• FIG. 3D illustrates a cross sectional view of two CCM sub-assemblies of the type described in connection with FIG. 3C bonded together to form an MEA structure. In accordance with this embodiment, the membrane surfaces 353, 354 of the ½-MEA structures are directly opposed to result in a CCM 355 with a “fused” bilayer membrane 350 as shown. Note that FIG. 3D shows a dashed line where the membrane layers 353, 354 fuse. As depicted in FIG. 3C, gaps 352 between the protective subgaskets 360, 365 and the catalyst 340, 345 coated area of the fused bilayer PEM 350 prevent reduction in the catalyst active area dimensions. The GDLs 311, 316 are shown in the positions where they would be bonded and consolidated to the protected bilayer CCM 355.
  • Another embodiment of the invention is illustrated in FIG. 3E. FIG. 3E depicts a CCM-based ½-MEA sub-assembly. The protective subgasket layer 360 overlaps the catalyst layer 340 that covers membrane 353. Due to this overlap, the GDL 311 does not directly contact the catalyst 340 or the membrane 353 at the perimeter of the GDL-CCM interface 351. In this configuration, the subgasket 360 is disposed between the PEM 350 and the GDL 311 with a portion of the subgasket disposed between the GDL 311 and the catalyst layer 340.
  • FIG. 3F illustrates the fusion of two CCM subassemblies of the type illustrated in FIG. 3E. The ½-MEA subassemblies are bonded together to make a CCM 355 having a fused bilayer membrane 350. Protective subgaskets are disposed over the catalyst layers 340, 345 of the CCM 355 as shown. Similar to the embodiment illustrated in FIG. 2E, the protective subgaskets 360, 365 overlap the active area slightly to prevent reactant gases from directly impinging on the membrane. The GDL layers 311, 316 are disposed over of the protective subgaskets 360, 365 in the positions shown.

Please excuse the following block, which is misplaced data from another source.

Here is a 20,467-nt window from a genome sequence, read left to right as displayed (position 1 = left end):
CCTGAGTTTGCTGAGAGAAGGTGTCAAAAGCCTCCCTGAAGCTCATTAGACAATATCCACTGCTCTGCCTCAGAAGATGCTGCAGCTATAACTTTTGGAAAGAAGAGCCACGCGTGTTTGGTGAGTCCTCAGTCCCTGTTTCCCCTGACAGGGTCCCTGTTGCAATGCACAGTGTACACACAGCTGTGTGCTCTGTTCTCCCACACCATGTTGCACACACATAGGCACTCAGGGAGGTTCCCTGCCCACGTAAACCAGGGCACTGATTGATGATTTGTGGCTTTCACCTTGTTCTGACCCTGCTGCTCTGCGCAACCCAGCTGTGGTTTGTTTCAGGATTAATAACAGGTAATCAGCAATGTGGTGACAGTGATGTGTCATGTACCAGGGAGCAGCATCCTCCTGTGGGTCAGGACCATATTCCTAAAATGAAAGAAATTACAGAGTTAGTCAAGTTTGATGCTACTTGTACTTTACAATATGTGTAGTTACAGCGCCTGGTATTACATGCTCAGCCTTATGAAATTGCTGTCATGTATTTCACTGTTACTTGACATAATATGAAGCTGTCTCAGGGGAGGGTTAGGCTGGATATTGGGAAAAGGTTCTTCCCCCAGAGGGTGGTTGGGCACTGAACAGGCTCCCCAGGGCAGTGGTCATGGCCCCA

• Note that FIG. 3F shows a dashed line where the membrane layers 353, 354 fuse. Because the various layers of the MEA structure are thin and conformable and because the GDLs 311, 316 are compressible in nature, the layered structure that results is essentially flat. If the protective subgasket layer 360, 365 applied too thickly, a hard band will be appear where the GDL 311, 316 overlaps the protective subgasket 360, 365, when the MEA is compressed between bipolar plates.
  • Various embodiments of the invention, illustrated in FIGS. 4A-4F involve protective subgasket layers disposed between fused layers of a bilayer membrane. FIG. 4A illustrates a ½-MEA subassembly having a subgasket layer 460 disposed on the backside of membrane 453. The subgasket layer 460 so positioned so that it reinforces the perimeter region 452 where the GDL structure 411 (GDL 420 and microlayer 430) is bonded to the membrane 453.